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topic 5648

Tantalum Wet Etching for Photolithography




(2000)

Dear Sir ; How do you do? My name is Sung Jei Hong. Now I am looking for etching solution for tantalum. I work for tantalum thin film deposition on glass, photolithography on it and selective etching of Ta. My problem is that photoresist patterns are attacked by etching solution during Ta etching. (The etchant is composed of 20% HF, 40% HNO3 and 40% D.I. water. The etching temperature is room temperature.) I want the etching solution that does not attack the photoresist and Ta under the PR. Also, I hope it can be used under room temperature. Would you please recommend the appropriate etching solution to me as soon as possible? Sincerely yours Sung Jei Hong Senior Researcher KETI

Sung Jei Hong
KyungGi-Do, 451-860, Korea


(2000)

The etchant you mention is the standard one used in published texts. How about using gold as the resist, then lapping the gold back down to the Ta? Regards, Tom

pooky
tom pullizi signature
Tom Pullizzi
Falls Township, Pennsylvania

(2001)

Dear Sir,

I am looking for etching solution for tantalum and Copper. I work for Copper electromigration test.

Cu film(5000 A) deposition on Ta glue layer(500A), photolithography on it and etching of Cu and Ta respectively.

I usually use etching solution composed of 25% CH3COOH, 25%H2O2, and 50% DI water at room temperature.

My problem is that photoresist patterns are attacked by etching solution during Cu and Ta etching.

I want the etching solution that can prevent under etching. Also, I hope it can be used under room temperature. Would you please recommend the appropriate etching solution to me as soon as possible?

Sincerely yours,

Jee Yong Kim
- Arlington, Texas


(2002)

Even though this is a pretty old question, I'll answer it in case you are still searching (or someone else is interested). I was doing a search for alternative Ta etchants myself.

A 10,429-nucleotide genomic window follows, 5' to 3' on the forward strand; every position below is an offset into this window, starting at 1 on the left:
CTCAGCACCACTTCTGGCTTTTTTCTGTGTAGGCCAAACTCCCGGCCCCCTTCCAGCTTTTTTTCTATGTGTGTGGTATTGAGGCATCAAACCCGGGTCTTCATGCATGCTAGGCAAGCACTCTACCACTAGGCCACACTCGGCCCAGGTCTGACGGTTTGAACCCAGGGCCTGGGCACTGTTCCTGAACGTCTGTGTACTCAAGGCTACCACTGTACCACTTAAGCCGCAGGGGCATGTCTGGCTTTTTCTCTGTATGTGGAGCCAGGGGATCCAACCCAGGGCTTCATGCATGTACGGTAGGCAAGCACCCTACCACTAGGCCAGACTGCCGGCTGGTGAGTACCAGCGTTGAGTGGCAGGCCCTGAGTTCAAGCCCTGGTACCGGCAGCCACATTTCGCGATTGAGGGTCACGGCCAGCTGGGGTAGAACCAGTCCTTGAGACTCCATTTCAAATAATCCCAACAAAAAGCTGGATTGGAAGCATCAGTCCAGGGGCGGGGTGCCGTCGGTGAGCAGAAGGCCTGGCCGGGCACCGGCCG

Tantalum is most readily etched with a mixture of hydrofluoric acid and nitric acid. You are using too dilute of a mixture and this is the cause for the resist degradation. Resist is attacked by the nitric acid. You need to use a 1:1 mixture and leave out the water. This should etch the tantalum before the resist gets severely attacked. This works quite well but the HF would attack all kinds of things (like your glass substrate, and skin and bones, etc. so use extreme caution in handling this material).

The earlier suggestion by Tom Pullizzi of using a gold mask is a good one, although, most people may dislike the extra process step. Tantalum is etched by peroxide -- the same way it etches tungsten or titanium -- by forming its mineral acid, in this case tantalic acid. But this process is fastest done at high pH and elevated temperatures. A strong base speeds up the dissolution of the Ta2O6. I've seen formulations of 1N solutions of NaOH heated to 90C, then 5-10% peroxide is added right before the tantalum film is immersed. This of course would wreak havoc on your resist.

I am quite surprised by Jee Yong Kim's etchant of acetic acid with hydrogen peroxide. In this case, the acetic acid, being an low molecular weight polar solvent, would degrade the resist. (What's the acetic acid for? Complexing agent for the Cu and Ta? I know titanium can be etched with peroxide and EDTA. Perhaps stabilizing the tantalic acid? Hey, try EDTA and H2O2 for Ta!) Even for Cu, the rate may be slow. I have to give it a try.

If you have a dry etch system, even a simple low cost one, try using a fluorine containing gas, like SF6, with 10% oxygen. That should etch the Ta quite quickly.

Ian Yee
- Austin, Texas USA



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